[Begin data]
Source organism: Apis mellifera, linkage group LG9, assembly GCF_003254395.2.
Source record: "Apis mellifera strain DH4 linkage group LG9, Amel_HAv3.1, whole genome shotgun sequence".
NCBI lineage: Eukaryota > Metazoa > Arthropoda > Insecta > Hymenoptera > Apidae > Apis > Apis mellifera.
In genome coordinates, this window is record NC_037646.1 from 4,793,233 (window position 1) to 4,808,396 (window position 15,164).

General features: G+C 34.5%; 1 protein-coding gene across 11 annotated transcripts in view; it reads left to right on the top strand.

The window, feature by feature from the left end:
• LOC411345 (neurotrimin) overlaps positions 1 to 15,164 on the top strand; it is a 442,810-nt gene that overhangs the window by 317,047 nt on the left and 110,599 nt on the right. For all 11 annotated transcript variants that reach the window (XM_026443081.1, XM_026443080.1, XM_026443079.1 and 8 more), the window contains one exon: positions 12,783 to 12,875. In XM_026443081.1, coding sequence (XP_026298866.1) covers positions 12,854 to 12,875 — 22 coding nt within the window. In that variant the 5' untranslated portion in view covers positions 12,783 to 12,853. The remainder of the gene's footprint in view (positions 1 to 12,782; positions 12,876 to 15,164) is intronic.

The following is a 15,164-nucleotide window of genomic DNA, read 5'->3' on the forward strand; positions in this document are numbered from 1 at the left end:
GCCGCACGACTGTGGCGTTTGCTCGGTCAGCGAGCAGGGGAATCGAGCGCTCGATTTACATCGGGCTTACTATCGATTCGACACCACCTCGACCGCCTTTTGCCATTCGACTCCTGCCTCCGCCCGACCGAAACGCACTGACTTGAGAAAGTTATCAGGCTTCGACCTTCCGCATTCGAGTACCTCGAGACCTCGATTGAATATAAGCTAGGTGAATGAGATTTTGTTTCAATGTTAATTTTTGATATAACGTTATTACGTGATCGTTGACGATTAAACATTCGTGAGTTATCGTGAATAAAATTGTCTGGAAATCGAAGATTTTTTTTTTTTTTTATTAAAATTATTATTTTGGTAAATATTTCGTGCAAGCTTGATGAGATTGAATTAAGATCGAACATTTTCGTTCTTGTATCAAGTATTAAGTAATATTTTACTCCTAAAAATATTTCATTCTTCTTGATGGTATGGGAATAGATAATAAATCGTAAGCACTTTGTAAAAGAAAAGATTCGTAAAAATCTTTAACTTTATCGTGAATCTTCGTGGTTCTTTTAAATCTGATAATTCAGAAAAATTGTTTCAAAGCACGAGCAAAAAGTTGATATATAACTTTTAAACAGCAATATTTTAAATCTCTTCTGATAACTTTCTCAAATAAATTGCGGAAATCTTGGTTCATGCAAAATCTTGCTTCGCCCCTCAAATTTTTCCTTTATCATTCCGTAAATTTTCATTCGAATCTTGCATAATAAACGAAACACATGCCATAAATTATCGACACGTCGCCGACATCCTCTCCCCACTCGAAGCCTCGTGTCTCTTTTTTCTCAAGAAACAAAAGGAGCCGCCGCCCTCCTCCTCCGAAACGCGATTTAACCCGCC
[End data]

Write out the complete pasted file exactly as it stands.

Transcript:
Source organism: Apis mellifera, linkage group LG9, assembly GCF_003254395.2.
Source record: "Apis mellifera strain DH4 linkage group LG9, Amel_HAv3.1, whole genome shotgun sequence".
NCBI lineage: Eukaryota > Metazoa > Arthropoda > Insecta > Hymenoptera > Apidae > Apis > Apis mellifera.
In genome coordinates, this window is record NC_037646.1 from 4,793,233 (window position 1) to 4,808,396 (window position 15,164).

General features: G+C 34.5%; 1 protein-coding gene across 11 annotated transcripts in view; it reads left to right on the top strand.

The window, feature by feature from the left end:
• LOC411345 (neurotrimin) overlaps positions 1 to 15,164 on the top strand; it is a 442,810-nt gene that overhangs the window by 317,047 nt on the left and 110,599 nt on the right. For all 11 annotated transcript variants that reach the window (XM_026443081.1, XM_026443080.1, XM_026443079.1 and 8 more), the window contains one exon: positions 12,783 to 12,875. In XM_026443081.1, coding sequence (XP_026298866.1) covers positions 12,854 to 12,875 — 22 coding nt within the window. In that variant the 5' untranslated portion in view covers positions 12,783 to 12,853. The remainder of the gene's footprint in view (positions 1 to 12,782; positions 12,876 to 15,164) is intronic.

The following is a 15,164-nucleotide window of genomic DNA, read 5'->3' on the forward strand; positions in this document are numbered from 1 at the left end:
GCCGCACGACTGTGGCGTTTGCTCGGTCAGCGAGCAGGGGAATCGAGCGCTCGATTTACATCGGGCTTACTATCGATTCGACACCACCTCGACCGCCTTTTGCCATTCGACTCCTGCCTCCGCCCGACCGAAACGCACTGACTTGAGAAAGTTATCAGGCTTCGACCTTCCGCATTCGAGTACCTCGAGACCTCGATTGAATATAAGCTAGGTGAATGAGATTTTGTTTCAATGTTAATTTTTGATATAACGTTATTACGTGATCGTTGACGATTAAACATTCGTGAGTTATCGTGAATAAAATTGTCTGGAAATCGAAGATTTTTTTTTTTTTTTATTAAAATTATTATTTTGGTAAATATTTCGTGCAAGCTTGATGAGATTGAATTAAGATCGAACATTTTCGTTCTTGTATCAAGTATTAAGTAATATTTTACTCCTAAAAATATTTCATTCTTCTTGATGGTATGGGAATAGATAATAAATCGTAAGCACTTTGTAAAAGAAAAGATTCGTAAAAATCTTTAACTTTATCGTGAATCTTCGTGGTTCTTTTAAATCTGATAATTCAGAAAAATTGTTTCAAAGCACGAGCAAAAAGTTGATATATAACTTTTAAACAGCAATATTTTAAATCTCTTCTGATAACTTTCTCAAATAAATTGCGGAAATCTTGGTTCATGCAAAATCTTGCTTCGCCCCTCAAATTTTTCCTTTATCATTCCGTAAATTTTCATTCGAATCTTGCATAATAAACGAAACACATGCCATAAATTATCGACACGTCGCCGACATCCTCTCCCCACTCGAAGCCTCGTGTCTCTTTTTTCTCAAGAAACAAAAGGAGCCGCCGCCCTCCTCCTCCGAAACGCGATTTAACCCGCC